Three-Minute Fiction: Contest Ends Tonight Today is the last day to get in an original short story for the current round of our Three-Minute Fiction contest. Host Guy Raz and judge Michael Cunningham, author of "The Hours" and "By Nightfall," recap the rules for this round of the contest, which ends tonight at 11:59pm Eastern time. To see the full rules, go to www.npr.org/threeminutefiction.
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Three-Minute Fiction: Contest Ends Tonight

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Three-Minute Fiction: Contest Ends Tonight

Three-Minute Fiction: Contest Ends Tonight

Three-Minute Fiction: Contest Ends Tonight

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Today is the last day to get in an original short story for the current round of our Three-Minute Fiction contest. Host Guy Raz and judge Michael Cunningham, author of "The Hours" and "By Nightfall," recap the rules for this round of the contest, which ends tonight at 11:59pm Eastern time. To see the full rules, go to www.npr.org/threeminutefiction.

(Soundbite of clock ticking)

GUY RAZ, host:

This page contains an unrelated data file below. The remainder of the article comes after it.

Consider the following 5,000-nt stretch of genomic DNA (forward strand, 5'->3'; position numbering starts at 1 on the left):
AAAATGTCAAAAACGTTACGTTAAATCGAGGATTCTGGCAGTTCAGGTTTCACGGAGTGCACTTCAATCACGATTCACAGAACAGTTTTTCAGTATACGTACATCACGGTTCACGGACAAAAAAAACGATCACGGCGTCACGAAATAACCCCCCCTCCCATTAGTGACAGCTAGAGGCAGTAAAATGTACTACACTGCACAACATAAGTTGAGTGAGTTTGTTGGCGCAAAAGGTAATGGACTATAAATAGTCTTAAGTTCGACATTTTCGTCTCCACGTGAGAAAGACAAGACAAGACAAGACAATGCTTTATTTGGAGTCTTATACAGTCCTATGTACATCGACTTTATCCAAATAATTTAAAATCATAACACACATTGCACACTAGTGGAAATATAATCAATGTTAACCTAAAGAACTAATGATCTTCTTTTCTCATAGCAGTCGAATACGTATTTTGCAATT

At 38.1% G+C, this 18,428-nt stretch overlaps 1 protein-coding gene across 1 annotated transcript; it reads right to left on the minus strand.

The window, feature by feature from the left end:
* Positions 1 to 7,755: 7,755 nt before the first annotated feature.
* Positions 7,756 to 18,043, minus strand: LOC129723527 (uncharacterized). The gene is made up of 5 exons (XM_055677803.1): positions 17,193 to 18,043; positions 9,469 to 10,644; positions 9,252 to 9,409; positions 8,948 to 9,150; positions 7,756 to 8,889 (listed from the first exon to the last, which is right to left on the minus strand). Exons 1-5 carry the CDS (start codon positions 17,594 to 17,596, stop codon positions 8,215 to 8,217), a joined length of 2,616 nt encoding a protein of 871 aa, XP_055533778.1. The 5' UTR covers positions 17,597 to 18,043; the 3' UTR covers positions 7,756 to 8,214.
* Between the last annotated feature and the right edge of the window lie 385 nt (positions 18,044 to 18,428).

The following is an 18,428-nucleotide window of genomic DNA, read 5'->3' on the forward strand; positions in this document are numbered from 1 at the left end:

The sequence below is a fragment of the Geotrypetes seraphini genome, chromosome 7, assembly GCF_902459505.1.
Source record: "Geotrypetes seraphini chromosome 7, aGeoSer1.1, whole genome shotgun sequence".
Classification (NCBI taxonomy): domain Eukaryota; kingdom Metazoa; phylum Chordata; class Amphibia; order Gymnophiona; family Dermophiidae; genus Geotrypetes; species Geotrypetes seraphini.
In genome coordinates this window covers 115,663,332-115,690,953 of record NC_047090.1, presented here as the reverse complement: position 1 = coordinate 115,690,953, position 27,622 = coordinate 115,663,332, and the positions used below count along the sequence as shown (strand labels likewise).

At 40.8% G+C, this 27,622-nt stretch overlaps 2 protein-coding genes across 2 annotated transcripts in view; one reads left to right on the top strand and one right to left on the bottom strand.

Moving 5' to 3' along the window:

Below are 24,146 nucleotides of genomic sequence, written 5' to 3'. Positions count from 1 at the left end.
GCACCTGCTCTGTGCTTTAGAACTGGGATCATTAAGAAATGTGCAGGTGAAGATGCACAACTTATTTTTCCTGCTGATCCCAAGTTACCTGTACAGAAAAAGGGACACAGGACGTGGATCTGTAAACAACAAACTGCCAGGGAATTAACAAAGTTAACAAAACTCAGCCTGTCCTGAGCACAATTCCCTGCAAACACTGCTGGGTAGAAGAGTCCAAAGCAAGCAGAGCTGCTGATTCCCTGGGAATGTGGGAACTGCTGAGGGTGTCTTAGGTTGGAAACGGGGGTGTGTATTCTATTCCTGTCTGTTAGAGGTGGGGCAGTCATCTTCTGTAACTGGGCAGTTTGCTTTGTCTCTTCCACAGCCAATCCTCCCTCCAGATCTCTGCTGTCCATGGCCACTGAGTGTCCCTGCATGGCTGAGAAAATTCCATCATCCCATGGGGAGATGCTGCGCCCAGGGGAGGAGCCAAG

We're just a few hours away from the deadline for round five of our Three Minute Fiction contest. If you still want to submit a story, you've got until 11:59 p.m. Eastern Time tonight. And to do that, visit our website, npr.org/threeminutefiction.

Now, more than 4,000 stories have poured in since round five opened up two weeks ago, and our judge, the novelist Michael Cunningham, has been plowing through many of them. And this round, Michael has a very specific challenge.

Mr. MICHAEL CUNNINGHAM (Novelist): I've picked the starting and ending sentences that have to appear in every story. The first line of the story must be: Some people swore that the house was haunted. And the last line is: Nothing was ever the same again after that.

RAZ: You can write whatever you want between those lines, but the first and last sentence have to be exactly as you just heard. And don't worry if you missed that. You can find all the information at our website, npr.org/threeminutefiction.

Mr. CUNNINGHAM: And there's one other rule: The story can't be more than 600 words.

RAZ: Next week, we'll start to read excerpts from some of our favorites, and within a few more, Michael will pick a winner.

Mr. CUNNINGHAM: I'm going to look for what I look for in anything I read, which is to be moved and surprised and taken somewhere I've never been before. And I hope they will be palpably about something. I've always felt that subtlety was a slightly overrated virtue.

RAZ: So put pen to paper or fingers to the keyboard. You've got just a few hours to send in your story for round five of our Three Minute Fiction contest.

And to submit your story and to read all the rules, visit npr.org/threeminutefiction. The winner will appear on this program with Pulitzer Prize-winning novelist Michael Cunningham, who will read your story on the air, and he'll send you some signed copies of his novels. And good luck.

(Soundbite of clock ticking)

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